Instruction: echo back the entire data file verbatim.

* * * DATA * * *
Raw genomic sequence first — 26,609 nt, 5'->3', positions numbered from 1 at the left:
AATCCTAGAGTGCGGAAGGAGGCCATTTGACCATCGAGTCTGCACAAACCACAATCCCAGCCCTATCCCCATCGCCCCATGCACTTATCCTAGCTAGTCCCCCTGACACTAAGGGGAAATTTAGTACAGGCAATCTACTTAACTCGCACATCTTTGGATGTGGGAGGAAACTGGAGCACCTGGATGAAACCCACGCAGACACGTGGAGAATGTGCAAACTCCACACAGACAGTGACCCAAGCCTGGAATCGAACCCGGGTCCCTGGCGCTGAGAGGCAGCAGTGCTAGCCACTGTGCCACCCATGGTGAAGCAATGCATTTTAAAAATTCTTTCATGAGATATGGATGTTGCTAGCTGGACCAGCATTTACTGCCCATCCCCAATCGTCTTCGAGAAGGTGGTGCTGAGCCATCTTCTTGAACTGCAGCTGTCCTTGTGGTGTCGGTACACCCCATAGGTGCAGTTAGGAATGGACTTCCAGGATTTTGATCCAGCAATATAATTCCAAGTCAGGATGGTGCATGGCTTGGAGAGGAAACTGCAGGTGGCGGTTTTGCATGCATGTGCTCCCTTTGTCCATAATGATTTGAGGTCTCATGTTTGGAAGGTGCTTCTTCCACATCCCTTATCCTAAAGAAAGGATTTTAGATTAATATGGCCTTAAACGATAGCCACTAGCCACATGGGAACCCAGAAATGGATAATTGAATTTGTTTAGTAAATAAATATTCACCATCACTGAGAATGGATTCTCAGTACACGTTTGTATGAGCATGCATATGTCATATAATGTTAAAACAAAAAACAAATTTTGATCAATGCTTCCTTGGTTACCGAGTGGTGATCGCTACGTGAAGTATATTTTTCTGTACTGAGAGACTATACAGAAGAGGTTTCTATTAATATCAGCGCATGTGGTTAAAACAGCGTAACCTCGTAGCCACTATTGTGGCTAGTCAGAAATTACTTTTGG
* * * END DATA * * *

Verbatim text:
Raw genomic sequence first — 26,609 nt, 5'->3', positions numbered from 1 at the left:
AATCCTAGAGTGCGGAAGGAGGCCATTTGACCATCGAGTCTGCACAAACCACAATCCCAGCCCTATCCCCATCGCCCCATGCACTTATCCTAGCTAGTCCCCCTGACACTAAGGGGAAATTTAGTACAGGCAATCTACTTAACTCGCACATCTTTGGATGTGGGAGGAAACTGGAGCACCTGGATGAAACCCACGCAGACACGTGGAGAATGTGCAAACTCCACACAGACAGTGACCCAAGCCTGGAATCGAACCCGGGTCCCTGGCGCTGAGAGGCAGCAGTGCTAGCCACTGTGCCACCCATGGTGAAGCAATGCATTTTAAAAATTCTTTCATGAGATATGGATGTTGCTAGCTGGACCAGCATTTACTGCCCATCCCCAATCGTCTTCGAGAAGGTGGTGCTGAGCCATCTTCTTGAACTGCAGCTGTCCTTGTGGTGTCGGTACACCCCATAGGTGCAGTTAGGAATGGACTTCCAGGATTTTGATCCAGCAATATAATTCCAAGTCAGGATGGTGCATGGCTTGGAGAGGAAACTGCAGGTGGCGGTTTTGCATGCATGTGCTCCCTTTGTCCATAATGATTTGAGGTCTCATGTTTGGAAGGTGCTTCTTCCACATCCCTTATCCTAAAGAAAGGATTTTAGATTAATATGGCCTTAAACGATAGCCACTAGCCACATGGGAACCCAGAAATGGATAATTGAATTTGTTTAGTAAATAAATATTCACCATCACTGAGAATGGATTCTCAGTACACGTTTGTATGAGCATGCATATGTCATATAATGTTAAAACAAAAAACAAATTTTGATCAATGCTTCCTTGGTTACCGAGTGGTGATCGCTACGTGAAGTATATTTTTCTGTACTGAGAGACTATACAGAAGAGGTTTCTATTAATATCAGCGCATGTGGTTAAAACAGCGTAACCTCGTAGCCACTATTGTGGCTAGTCAGAAATTACTTTTGG